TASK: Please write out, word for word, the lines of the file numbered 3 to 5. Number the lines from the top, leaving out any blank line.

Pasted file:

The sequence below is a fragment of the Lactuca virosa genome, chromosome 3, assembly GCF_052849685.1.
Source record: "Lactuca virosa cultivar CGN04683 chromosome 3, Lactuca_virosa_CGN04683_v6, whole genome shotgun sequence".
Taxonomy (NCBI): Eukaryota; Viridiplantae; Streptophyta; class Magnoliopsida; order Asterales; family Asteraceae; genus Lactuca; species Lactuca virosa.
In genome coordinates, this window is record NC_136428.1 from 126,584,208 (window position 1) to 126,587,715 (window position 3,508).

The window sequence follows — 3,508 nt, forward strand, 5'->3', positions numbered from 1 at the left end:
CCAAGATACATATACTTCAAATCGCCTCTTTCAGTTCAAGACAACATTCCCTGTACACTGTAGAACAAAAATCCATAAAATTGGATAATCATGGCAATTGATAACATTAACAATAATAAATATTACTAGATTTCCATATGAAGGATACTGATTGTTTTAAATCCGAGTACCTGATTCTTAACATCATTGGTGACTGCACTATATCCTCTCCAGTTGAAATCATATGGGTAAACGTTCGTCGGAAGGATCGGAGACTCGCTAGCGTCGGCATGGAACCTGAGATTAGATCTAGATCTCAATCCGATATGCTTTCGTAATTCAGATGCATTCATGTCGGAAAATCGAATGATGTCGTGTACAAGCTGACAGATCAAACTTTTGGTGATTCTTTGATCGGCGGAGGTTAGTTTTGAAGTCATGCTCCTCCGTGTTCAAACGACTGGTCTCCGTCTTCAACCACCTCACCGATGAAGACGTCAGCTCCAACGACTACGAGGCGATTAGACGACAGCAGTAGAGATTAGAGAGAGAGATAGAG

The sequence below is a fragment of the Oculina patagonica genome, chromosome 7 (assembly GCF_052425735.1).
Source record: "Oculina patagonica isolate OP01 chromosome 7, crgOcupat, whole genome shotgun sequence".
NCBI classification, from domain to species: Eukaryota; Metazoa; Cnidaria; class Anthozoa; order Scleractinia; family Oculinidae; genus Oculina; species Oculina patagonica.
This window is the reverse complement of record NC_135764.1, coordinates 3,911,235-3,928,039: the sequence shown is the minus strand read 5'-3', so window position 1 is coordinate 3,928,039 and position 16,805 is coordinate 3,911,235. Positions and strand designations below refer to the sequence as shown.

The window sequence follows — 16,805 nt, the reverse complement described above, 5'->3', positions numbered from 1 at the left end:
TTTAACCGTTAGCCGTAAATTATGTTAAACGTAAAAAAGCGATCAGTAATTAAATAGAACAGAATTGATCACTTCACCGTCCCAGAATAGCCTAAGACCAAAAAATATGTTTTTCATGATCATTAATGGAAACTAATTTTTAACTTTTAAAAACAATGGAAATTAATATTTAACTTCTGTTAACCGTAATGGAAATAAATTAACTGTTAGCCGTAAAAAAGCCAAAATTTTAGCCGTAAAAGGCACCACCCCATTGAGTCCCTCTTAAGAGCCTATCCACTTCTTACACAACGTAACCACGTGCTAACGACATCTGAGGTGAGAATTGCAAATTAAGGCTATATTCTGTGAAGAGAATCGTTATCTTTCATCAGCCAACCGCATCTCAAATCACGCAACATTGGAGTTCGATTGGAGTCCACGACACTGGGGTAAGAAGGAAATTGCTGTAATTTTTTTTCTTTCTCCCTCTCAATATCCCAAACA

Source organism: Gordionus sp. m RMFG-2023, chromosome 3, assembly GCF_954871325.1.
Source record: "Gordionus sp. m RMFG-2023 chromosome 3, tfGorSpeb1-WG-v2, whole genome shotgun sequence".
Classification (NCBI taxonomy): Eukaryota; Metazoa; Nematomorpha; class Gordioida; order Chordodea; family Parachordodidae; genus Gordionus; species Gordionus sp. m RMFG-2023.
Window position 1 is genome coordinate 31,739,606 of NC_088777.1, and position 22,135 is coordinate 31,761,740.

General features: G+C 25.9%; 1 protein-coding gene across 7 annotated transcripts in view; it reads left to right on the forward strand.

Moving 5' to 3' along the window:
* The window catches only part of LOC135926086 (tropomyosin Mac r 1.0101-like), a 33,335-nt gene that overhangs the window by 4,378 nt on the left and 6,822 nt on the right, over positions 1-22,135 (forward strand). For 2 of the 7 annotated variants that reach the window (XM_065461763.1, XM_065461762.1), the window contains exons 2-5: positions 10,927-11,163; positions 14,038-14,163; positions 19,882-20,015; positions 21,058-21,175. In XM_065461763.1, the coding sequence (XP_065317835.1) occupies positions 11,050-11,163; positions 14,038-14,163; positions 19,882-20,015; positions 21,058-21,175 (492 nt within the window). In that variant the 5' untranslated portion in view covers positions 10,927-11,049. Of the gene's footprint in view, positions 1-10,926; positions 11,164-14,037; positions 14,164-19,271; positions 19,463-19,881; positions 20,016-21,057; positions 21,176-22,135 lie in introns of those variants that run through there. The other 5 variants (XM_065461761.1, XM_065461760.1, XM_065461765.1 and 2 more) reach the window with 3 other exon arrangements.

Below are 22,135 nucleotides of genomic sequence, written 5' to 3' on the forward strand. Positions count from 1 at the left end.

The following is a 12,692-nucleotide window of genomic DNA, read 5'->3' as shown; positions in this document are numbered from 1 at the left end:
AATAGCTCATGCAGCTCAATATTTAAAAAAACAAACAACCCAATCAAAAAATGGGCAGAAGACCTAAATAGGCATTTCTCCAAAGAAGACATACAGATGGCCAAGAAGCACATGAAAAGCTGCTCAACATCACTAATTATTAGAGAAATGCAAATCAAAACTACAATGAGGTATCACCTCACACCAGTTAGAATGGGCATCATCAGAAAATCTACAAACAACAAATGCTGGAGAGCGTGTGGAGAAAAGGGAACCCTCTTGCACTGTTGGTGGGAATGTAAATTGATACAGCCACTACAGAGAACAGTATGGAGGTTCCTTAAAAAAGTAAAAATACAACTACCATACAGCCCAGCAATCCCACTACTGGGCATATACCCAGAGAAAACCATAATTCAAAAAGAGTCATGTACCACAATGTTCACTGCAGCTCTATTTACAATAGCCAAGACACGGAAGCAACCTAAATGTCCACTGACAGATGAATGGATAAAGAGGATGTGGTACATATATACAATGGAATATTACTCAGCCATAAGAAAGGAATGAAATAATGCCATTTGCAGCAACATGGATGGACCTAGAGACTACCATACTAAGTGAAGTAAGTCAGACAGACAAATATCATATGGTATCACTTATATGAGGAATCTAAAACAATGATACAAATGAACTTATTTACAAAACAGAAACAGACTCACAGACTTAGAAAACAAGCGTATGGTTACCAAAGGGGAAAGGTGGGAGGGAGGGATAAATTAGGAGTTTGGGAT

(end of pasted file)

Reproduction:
Taxonomy (NCBI): Eukaryota; Viridiplantae; Streptophyta; class Magnoliopsida; order Asterales; family Asteraceae; genus Lactuca; species Lactuca virosa.
In genome coordinates, this window is record NC_136428.1 from 126,584,208 (window position 1) to 126,587,715 (window position 3,508).

The window sequence follows — 3,508 nt, forward strand, 5'->3', positions numbered from 1 at the left end: